It’s hard to know where to begin with this profoundly important story by Scott Horton, for next month’s Harper’s Magazine, but let’s try this: The three “suicides” at Guantánamo in June 2006 were not suicides at all. The men in question were killed during interrogations in a secretive block in Guantánamo, conducted by an unknown agency, and the murders were then disguised to look like suicides. Everyone at Guantánamo knew about it. Everyone covered it up. Everyone is still covering it up.
Establishing a Case for Murder – and the Disclosure of a Secret Prison at Guantánamo
The key to the discovery of the murder of the three men – 37-year-old Salah Ahmed al-Salami, a Yemeni; 30-year-old Mani Shaman al-Utaybi, a Saudi; and 22-year-old Yasser Talal al-Zahrani, a Saudi who was just 17 when he was captured – is Army Staff Sgt. Joe Hickman, a former Marine who re-enlisted in the Army National Guard after the 9/11 attacks, and was deployed to Guantánamo in March 2006 with his friend, Spc. Tony Davila. On arrival, Davila was briefed about the existence of “an unnamed and officially unacknowledged compound,” outside the perimeter fence of the main prison, and explained that one theory about it was that “it was being used by some of the non-uniformed government personnel who frequently showed up in the camps and were widely thought to be CIA agents.”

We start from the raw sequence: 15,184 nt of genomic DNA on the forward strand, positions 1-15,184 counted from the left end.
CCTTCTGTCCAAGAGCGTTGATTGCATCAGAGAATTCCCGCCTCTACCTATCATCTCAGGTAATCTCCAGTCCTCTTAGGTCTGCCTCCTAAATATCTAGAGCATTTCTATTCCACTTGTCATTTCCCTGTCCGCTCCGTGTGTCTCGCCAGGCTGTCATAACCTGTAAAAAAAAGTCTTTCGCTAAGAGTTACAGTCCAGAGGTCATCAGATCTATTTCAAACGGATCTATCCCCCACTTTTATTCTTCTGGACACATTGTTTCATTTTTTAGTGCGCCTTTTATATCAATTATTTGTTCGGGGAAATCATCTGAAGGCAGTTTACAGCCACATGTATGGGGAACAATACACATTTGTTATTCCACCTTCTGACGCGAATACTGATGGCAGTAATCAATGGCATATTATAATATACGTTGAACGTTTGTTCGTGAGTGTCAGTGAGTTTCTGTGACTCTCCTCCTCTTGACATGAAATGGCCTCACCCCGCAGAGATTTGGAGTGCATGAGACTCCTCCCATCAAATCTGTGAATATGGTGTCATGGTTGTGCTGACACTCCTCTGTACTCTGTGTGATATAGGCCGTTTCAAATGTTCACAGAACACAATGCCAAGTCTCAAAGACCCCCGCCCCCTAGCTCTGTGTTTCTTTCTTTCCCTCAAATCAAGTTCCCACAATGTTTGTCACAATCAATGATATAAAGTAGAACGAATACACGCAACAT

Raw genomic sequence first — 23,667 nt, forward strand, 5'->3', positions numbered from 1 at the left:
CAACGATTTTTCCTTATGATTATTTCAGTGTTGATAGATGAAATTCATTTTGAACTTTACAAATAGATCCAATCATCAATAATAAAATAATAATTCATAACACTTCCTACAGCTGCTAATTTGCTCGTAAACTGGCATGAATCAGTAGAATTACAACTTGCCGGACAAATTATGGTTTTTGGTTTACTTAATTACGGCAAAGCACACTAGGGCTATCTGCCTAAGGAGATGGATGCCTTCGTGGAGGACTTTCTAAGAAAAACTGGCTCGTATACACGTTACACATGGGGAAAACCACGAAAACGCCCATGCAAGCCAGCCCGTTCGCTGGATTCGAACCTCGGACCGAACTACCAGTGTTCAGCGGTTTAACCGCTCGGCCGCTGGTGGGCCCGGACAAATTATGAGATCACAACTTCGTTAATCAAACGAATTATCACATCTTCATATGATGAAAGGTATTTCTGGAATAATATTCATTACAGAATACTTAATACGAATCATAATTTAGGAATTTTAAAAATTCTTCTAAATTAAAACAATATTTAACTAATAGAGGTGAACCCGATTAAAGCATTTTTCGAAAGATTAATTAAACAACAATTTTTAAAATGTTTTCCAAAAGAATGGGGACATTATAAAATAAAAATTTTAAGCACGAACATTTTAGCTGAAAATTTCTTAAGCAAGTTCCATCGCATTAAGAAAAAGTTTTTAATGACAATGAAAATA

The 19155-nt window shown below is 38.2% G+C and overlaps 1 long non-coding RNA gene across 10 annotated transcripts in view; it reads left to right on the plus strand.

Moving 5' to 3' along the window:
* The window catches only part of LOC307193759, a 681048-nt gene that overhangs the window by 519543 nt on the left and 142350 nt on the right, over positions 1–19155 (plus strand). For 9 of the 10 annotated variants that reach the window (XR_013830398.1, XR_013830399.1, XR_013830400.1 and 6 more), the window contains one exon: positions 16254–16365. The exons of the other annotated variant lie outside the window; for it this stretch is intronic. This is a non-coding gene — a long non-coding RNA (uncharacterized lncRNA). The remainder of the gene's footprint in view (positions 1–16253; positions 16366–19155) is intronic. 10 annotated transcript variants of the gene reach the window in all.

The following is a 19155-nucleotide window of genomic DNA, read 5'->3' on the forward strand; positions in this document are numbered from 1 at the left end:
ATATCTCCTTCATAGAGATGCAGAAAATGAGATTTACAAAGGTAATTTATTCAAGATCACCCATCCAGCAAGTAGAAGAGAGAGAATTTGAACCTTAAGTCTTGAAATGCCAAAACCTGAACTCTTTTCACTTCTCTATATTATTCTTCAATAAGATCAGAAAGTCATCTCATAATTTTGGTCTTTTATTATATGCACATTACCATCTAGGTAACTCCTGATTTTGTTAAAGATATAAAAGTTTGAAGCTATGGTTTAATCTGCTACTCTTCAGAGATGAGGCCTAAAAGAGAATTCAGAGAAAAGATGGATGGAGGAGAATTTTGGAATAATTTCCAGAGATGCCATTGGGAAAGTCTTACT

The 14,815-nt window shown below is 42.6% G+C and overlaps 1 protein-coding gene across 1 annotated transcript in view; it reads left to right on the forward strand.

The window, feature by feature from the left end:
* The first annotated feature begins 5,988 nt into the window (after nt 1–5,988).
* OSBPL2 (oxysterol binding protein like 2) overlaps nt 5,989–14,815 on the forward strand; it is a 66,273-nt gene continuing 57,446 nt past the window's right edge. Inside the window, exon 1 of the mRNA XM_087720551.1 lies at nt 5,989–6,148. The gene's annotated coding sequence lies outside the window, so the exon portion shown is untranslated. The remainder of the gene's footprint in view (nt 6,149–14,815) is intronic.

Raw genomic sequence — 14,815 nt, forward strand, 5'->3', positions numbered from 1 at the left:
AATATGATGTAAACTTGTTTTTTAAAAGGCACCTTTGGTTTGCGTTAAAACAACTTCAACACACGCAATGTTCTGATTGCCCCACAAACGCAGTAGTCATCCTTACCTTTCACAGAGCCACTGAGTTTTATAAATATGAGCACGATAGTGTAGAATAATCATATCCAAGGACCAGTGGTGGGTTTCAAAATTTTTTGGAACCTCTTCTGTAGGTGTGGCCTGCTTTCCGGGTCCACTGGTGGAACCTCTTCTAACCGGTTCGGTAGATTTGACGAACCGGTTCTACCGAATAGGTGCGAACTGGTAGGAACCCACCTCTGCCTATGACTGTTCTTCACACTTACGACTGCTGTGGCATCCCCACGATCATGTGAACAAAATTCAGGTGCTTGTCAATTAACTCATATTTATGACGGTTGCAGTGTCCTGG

[Read more at Truthout]